Torah in Action: Jewish world helps tornado survivors

By Lee Chottiner
Community Editor

Rabbi Chaim Litvin delivers bottled water a tornado-stricken area in Hopkinsville, one of the areas in western Kentuclky hit hard by the tornado outbreak. (photo provided by Chabad)

Jews in Louisville and elsewhere are stepping up to help the people in the tornado-ravaged region of western Kentucky.
The death toll from the tornados, which flattened several communities, causing millions of dollars in damage, now stands at 77, according to the office of Gov. Andy Beshear.
The Tornado Relief Fund, which was set up by the Jewish Federation of Louisville immediately after the disaster, has raised more than $100,000. The Federation has also identified the Kentucky Red Cross as its chief partner in the relief effort.
“We have fielded hundreds of calls from around the world asking how to help with donations and/or volunteerism,” said Stacy Gordon-Funk, senior VP and chief development officer of the Jewish Federation of Louisville. “It has been heartwarming that so many want to help. We quickly set up an online donation mailbox that was shared with Jewish Federations across North America. The core Jewish value, Areyvut, caring unconditionally for another, has been embraced by so many, including the over 600 donors and foundations who have contributed over $100,000 to the Tornado Relief Effort.”
Further, every available slot for the Dec. 16 Red Cross blood drive at the old Anshei Sfard building was filled. More blood drives are anticipated.
Women of the Federation’s Jewish Philanthropy Division worked hard this past week baking and collecting donations at the Anshei Sfard building for people in the hardest-hit areas.
Three Jewish participants – Keren Benabou, Sylvia Mond, Ronen Danino – were among a larger group, called Western Kentucky Strong, that traveled to Bremen, Muhlenberg County, to distribute clothes, food, gifts for children and desserts at a local agricultural center. The dessert table was set up with a sign that read, “BAKED WITH LOVE [from] THE JEWISH COMMUNITY OF LOUISVILLE.”
Benabou said they also distributed lunches to first responders, nursing homes, halfway houses and residents who couldn’t leave their damaged homes for fear of looters. She said there was even enough food, much of which was donated by KFC and a Muhlenberg County restaurant, to be brought to Louisville for donation at a 28th Street community kitchen.
“It’s just literally people doing something nice,” she said.
Across Louisville, Jews have been loading up cars and trucks, delivering all kinds of supplies to the stricken areas.
Chabad of Kentucky was the first Jewish organization to the area, delivering $50,000 worth of bottled water, which was purchased by the Israeli Consulate in Atlanta. It is following up with truckloads of winter apparel and other necessities from its Project Friendship warehouse.
Jews from across the area have volunteered to help Chabad sort items for delivery.
“Our aid will not only be material,” Chabad Education Chair Rabbi Shmully Litvin said. “We will be a source of support and spiritual healing as well.”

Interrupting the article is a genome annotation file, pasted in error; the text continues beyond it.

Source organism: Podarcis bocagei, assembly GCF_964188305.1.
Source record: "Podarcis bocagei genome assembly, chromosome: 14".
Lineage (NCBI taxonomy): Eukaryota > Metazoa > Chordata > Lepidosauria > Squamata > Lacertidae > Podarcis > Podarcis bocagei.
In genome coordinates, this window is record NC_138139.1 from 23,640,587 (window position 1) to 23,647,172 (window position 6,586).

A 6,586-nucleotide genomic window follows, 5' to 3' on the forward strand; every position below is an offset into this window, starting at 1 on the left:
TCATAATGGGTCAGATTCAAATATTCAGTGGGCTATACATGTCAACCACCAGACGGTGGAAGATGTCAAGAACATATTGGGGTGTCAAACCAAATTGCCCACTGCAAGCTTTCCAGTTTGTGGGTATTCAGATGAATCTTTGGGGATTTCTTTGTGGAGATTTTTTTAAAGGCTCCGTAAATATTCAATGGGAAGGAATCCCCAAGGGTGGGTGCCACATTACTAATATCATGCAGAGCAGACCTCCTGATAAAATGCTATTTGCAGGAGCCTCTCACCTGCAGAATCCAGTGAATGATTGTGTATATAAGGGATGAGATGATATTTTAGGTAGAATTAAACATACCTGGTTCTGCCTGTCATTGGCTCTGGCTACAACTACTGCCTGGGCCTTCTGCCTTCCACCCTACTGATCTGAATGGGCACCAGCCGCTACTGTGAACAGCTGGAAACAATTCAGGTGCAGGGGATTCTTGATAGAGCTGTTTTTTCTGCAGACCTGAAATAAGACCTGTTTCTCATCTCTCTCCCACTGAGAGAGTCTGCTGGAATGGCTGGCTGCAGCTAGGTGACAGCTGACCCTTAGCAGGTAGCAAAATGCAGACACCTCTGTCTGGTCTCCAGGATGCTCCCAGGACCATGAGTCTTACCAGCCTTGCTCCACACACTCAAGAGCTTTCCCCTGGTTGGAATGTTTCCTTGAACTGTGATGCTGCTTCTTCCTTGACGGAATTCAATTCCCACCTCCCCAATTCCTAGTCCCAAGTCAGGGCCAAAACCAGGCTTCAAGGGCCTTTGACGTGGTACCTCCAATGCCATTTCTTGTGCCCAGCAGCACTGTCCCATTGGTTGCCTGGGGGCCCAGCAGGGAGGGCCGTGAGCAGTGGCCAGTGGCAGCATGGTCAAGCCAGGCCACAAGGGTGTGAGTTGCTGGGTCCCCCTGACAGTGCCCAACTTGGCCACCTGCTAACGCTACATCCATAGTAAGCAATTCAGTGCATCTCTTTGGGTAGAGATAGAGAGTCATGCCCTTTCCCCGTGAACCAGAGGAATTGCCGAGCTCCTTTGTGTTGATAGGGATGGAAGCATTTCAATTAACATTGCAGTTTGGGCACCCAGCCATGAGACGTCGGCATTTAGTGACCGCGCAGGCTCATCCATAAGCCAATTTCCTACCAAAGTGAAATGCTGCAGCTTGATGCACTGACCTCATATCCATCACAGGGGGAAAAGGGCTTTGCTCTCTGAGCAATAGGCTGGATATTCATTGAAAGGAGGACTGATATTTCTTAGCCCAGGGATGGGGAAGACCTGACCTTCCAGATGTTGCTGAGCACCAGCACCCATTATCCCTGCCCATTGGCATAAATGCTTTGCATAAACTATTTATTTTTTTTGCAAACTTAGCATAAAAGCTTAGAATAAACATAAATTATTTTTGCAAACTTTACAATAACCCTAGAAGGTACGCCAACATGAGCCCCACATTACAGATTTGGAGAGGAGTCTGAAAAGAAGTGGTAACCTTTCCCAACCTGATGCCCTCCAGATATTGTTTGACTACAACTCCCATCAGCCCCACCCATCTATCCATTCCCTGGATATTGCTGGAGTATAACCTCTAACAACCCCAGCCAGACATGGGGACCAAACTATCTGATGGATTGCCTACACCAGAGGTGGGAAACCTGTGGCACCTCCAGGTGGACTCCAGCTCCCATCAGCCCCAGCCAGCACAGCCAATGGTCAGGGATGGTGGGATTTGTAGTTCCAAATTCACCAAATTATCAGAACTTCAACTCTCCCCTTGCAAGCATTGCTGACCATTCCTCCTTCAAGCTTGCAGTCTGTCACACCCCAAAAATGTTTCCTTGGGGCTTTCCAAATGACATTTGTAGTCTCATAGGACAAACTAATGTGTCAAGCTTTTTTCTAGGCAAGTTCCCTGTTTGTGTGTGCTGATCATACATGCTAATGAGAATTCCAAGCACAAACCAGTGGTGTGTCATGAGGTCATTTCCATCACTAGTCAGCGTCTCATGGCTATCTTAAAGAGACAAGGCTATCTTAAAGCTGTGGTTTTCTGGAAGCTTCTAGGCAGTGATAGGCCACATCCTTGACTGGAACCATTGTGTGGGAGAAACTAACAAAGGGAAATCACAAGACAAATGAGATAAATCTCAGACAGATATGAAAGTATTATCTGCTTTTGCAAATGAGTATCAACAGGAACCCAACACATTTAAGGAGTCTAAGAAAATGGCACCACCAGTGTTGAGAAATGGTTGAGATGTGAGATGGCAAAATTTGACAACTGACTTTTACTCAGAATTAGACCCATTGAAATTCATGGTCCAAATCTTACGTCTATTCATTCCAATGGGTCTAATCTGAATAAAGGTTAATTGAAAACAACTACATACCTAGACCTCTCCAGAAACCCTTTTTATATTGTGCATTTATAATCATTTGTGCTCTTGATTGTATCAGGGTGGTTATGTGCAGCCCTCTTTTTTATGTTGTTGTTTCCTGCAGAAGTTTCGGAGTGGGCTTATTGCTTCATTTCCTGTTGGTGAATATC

Members of The Temple, including Boy Scout Troop 30, delivered items from the Sonny & Janet Meyer Food Pantry, at the Jewish Family & Career Services, to St. Joseph’s Catholic Church in Mayfield on Dec 18. The supplies included (among other things) food, flashlight, batteries, water, first aid supplies, clothing, blankets, toiletries, feminine hygiene and baby products.
Help has also come from the Jewish world beyond Louisville.
Israel’s Consul general to Atlanta, Anat Sultan-Dadon, visited Hopkins County on Friday, Dec. 17, delivering to the local school district 400 backpacks filled with water, snacks, games and writing materials for the children. The diplomat promised to make return trips to the region.
Teams from the Israeli non-governmental aid agency IsraAID – specialists in the field of disaster relief – are in the stricken areas to assist with the cleanup (see story, page one).
Sara Klein Wagner, president and CEO of the Jewish Community of Louisville, said she has received many calls from across the Jewish spectrum offering their sympathies as well as tangible assistance.
Among the organizations that have reached out are Jewish Federations of North America, JCC Association of North America and Combined Jewish Philanthropies of Greater Boston.
Wagner also has conferred with Mindy Haas, executive director of the Jewish Federation of the Bluegrass (Lexington) about ways that the two federations could work together to offer help.
Likewise the JCL is talking to the Red Cross about long-term ways to stay involved in the relief effort.
“[They] really asked that we stay on the list that [they] can be reach out to after the initial fervor of people rushing into help wanes,” Wagner said, “so we can help when some of this dies down and they need more help. It’s the long game.”

Want to help?
Go to the The Tornado Relief Fund ( where contributions are still being accepted. Those who wish to contribute in other ways can contact Stacy Gordon-Funk at

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